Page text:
May

11

Senior Wisdom: Romane Thomas

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What a studious student.

As time runs down on another year at Columbia, Bwog is here to present some wise words to the incoming class. Today, Romane Thomas adds her two cents. 

Name, School, Major, Hometown: Romane (and no it’s not pronounced like the salad, do you really think my parents would have named in after a salad? It’s actually French. It’s pronounced like this: Row Mahn.). General Studies (Dual BA between SciencesPo and Columbia), Human Rights, St Etienne (France).

Claim to fame: I am GSSC’s favorite live commenter. Also, I was in Paris one time, ran into Dean Awn and he recognized me. It was maybe the most fulfilling day of my life.

Where are you going? This summer? To California, from New York, by train, for four days. And next year? To London! More precisely to the London School of Economics. So while I am supposed to study there, I am secretely planning to escape to Scotland, be taken back in time to the 18th century and meet a ruggedly handsome Scotsman. This is a reference to Outlander by the way. If you don’t know what it is, I just gave you your summer reading assignment. You’re welcome.

What are 3 things you learned at Columbia and would like to share with the Class of 2020?

1) How to be a productive essay writer in three steps. 1. Make yourself a killer study playlist made out of soundtracks or classical music. 2. Find your spot (I suggest Teachers College or the Science and Engineering Library, just not Butler because that is where souls go to die). 3. Give yourself 30 minute deadlines per paragraph and walk around the library for 2 minutes in between. This may sound like a crazy routine but seriously, it got me through every time.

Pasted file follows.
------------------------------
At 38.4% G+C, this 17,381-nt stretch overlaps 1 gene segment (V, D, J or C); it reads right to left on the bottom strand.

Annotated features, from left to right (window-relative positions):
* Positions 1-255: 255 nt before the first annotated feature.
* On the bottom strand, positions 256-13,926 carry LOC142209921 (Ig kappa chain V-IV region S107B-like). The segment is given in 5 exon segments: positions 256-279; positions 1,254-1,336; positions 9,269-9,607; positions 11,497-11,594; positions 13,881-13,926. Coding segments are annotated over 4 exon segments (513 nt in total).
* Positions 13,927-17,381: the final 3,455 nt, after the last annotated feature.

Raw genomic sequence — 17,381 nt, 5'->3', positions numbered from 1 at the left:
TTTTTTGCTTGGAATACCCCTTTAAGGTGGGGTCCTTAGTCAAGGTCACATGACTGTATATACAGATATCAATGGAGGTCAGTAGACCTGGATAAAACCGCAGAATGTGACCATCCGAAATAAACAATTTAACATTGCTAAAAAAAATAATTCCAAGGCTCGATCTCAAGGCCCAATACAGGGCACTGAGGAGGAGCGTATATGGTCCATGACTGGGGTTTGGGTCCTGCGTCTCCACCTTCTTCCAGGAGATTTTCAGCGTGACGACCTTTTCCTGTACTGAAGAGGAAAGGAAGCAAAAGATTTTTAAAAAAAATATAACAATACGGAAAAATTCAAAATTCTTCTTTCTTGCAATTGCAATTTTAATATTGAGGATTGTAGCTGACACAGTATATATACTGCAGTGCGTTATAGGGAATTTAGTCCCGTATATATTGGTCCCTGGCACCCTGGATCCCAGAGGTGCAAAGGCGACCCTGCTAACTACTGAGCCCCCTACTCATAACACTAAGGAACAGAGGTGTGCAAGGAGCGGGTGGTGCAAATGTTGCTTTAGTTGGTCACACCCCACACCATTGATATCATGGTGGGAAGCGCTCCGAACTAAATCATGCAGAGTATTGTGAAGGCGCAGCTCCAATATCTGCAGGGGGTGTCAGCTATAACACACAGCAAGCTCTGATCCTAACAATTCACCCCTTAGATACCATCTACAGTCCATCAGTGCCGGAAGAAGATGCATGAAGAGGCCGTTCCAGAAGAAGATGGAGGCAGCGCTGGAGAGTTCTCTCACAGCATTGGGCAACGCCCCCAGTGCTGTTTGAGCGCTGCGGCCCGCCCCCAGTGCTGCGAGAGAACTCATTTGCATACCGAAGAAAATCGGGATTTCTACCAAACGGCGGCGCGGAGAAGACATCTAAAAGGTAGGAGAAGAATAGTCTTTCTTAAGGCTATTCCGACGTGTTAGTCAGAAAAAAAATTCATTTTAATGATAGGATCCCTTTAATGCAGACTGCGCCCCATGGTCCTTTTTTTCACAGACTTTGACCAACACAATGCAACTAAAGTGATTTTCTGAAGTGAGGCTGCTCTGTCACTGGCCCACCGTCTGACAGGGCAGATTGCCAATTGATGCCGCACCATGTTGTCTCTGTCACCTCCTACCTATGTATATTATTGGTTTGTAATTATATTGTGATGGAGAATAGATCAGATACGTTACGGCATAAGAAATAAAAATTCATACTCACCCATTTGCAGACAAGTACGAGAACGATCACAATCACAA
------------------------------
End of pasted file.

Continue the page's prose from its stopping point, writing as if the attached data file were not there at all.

2) How to integrate into a new community. For many GSers, coming to Columbia is a daunting experience. We all have very different backgrounds and experiences. For SciencesPo students especially the switch from a small campus, a tight knit community and croissants to a large campus, a dispersed community and dining halls can be difficult (especially the croissant part). My advice is to find a friend, stick with them, make each other dinner and try out for clubs together!

3) Talk to your professors! Something I have noticed is that Professors at Columbia are not just great sources of knowledge, they also have very cool lives! Go to their office hours and instead of just asking them about the assignments, ask them how they are, how they got to Columbia, what they think of their department. They make the education here worthwhile so really try to get to know them!

“Back in my day…” The freshmen class remembered 9/11, the metro card bonus was 14 cents higher, Barnard actually had a beautiful tree instead of an ugly tunnel.

Justify your existence in 30 words or fewer: A woman whose identity oscillates between French and American whenever it suits her best. Right now I’m French… that is, until Le Pen gets elected (fingers crossed she won’t).

What was your favorite class at Columbia? So many favorite classes: Anthropology of Sexuality with Carole Vance, Philosophy and Feminism with Christa Mercer, Austen Brontë Gaskell with Monica Cohen and every Arabic class I’ve ever taken.

Would you rather give up oral sex or cheese? I’ll give up oral sex in France if I can have Roquefort. But I’ll give up cheese in the US, because it’s completely overpriced.

One thing to do before graduating: Climb Alma Mater, actually see the inside of John Jay.

Any regrets? Not taking more advantage of some of the resources Columbia has to offer. You and everyone else is paying for those services to be there in the first place. I wish had used them more!

Image via Romane Thomas 

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